Cognitive-Behavioral Therapy (CBT) is one of the most effective therapies today. Most effective for Depression & Anxiety Disorders.
All current appointments are now done via teletherapy only
Insurance Is NOT Accepted.
Hourly Rate, In Office: $235.00
Hourly Rate, Out Of Office: $265.00
Coping With Depression
What is Depression?
Depression is one of the most common and treatable of all mental disorders. It is a real illness, and not a passing blue mood or sign of personal weakness. Symptoms of depression affect thoughts, feelings, the body, and behavior. Without treatment, the symptoms can last for months, years, or a lifetime.
How Does Depression Differ from “the Blues”?
Everyone feels “blue” or “down” over certain things that happen. Grieving over a loss, feelings of sadness or discouragement are natural parts of the human healing process. But, when these feelings last for more than two weeks, the person may be suffering from depression that requires treatment.
What Causes Depression?
Depression is often caused by a combination of factors. Stressful life evens, difficult family relationships, a family history of depression, and chemical imbalances in the body all contribute to the illness. Certain drugs and medical conditions can also cause a person to feel depressed.
What are the Emotional Signs?
Persistently feeling hopeless, worthless, guilty, sad, bored, having recurring thoughts of death or suicide, and/or exaggerated guilt or fears about physical disease or poverty are all emotional signs of depression.
What are the Physical Signs?
Physical signs include low energy, fatigue, a sloppy appearance, sleeping problems, loss of appetite, unexplained weight or gain, irritability, digestive problems, excessive crying, difficulty concentrating or making decisions.
What are the Social Signs?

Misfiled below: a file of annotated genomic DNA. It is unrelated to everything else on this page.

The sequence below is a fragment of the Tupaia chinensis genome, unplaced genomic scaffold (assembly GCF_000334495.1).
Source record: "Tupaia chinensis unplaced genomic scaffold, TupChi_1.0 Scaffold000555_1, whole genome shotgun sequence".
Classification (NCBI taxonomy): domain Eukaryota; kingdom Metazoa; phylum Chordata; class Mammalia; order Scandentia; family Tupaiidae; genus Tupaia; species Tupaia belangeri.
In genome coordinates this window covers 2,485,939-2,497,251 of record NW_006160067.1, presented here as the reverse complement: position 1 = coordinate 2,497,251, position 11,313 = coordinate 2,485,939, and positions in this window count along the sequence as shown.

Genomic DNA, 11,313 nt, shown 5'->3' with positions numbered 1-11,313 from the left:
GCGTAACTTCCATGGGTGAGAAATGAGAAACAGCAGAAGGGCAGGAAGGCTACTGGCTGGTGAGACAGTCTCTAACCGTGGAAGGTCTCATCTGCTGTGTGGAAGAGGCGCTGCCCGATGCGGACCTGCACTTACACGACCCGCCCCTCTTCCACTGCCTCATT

Social signs of depression include loss of interest or pleasure in normal activities, including sex; withdrawal from others; problems with drugs or alcohol; compulsive spending; unsocial or rude behavior or irritability.
What are Some Signs at Work?
Some signs of depression in the workplace are decreased productivity, poor performance, morale problems, lack of cooperation, excessive worry, frequent accidents, absenteeism, chronic aches and pains or health changes that seem to have no cause, and frequent complaints of being tired.
What are the Hidden Signs?
Depression is often ignored or attributed to stress, the flu, emotional problems, a personality weakness, or alcohol and drug abuse. Becoming familiar with the signs of depression can aid in early diagnosis, so people can be treated as outpatients and avoid lost time at work as well as high treatment costs.
Can Depression be Cured?
Nearly all depressed people who receive proper treatment do recover. People with mild depression respond very well to “talk therapy”, and most effective is Cognitive-Behavioral Therapy. 90% of all depressed people are successfully treated with anti-depressant drugs. The combination of both can be most effective. See later for more facts on the treatment of depression and for a preliminary self-awareness test.
Are You Depressed?
Take a simple quiz to find out. For each question, consider how you have felt for at least two weeks and give yourself points as follows: 0 = No, Not at all. 1 = Not Much. 2 = Sometimes. 3 = yes, Definitely.
1. I feel sad and lonely 0-3 ______
2. I can’t Concentrate 0-3 ______
3. My appetite or weight has changed 0-3 ______
4. I have frequent crying spells 0-3 ______
5. I am restless 0-3 ______
6. I have lost interest in doing things 0-3 ______
7. I have no energy 0-3 ______